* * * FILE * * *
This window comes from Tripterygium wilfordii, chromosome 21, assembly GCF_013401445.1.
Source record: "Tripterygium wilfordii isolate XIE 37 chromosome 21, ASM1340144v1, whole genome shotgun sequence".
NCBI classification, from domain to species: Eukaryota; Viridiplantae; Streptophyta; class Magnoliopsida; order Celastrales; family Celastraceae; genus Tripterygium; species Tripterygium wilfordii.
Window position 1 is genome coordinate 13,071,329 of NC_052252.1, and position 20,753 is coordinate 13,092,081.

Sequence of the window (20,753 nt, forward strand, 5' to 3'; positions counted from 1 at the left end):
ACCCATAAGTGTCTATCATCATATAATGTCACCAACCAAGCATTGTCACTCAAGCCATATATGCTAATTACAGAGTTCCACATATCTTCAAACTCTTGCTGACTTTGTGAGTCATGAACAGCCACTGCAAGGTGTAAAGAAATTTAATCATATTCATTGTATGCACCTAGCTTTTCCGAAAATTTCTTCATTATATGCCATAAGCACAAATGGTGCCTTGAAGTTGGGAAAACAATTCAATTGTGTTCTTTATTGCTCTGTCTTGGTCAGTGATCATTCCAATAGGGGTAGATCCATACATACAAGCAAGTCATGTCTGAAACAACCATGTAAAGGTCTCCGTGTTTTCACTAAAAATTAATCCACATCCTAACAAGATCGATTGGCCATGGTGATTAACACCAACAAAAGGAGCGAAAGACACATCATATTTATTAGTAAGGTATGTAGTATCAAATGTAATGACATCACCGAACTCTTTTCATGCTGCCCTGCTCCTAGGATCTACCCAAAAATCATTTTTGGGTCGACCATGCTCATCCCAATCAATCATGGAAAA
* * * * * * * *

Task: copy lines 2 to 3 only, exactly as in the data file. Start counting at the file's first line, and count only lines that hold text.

Source record: "Tripterygium wilfordii isolate XIE 37 chromosome 21, ASM1340144v1, whole genome shotgun sequence".
NCBI classification, from domain to species: Eukaryota; Viridiplantae; Streptophyta; class Magnoliopsida; order Celastrales; family Celastraceae; genus Tripterygium; species Tripterygium wilfordii.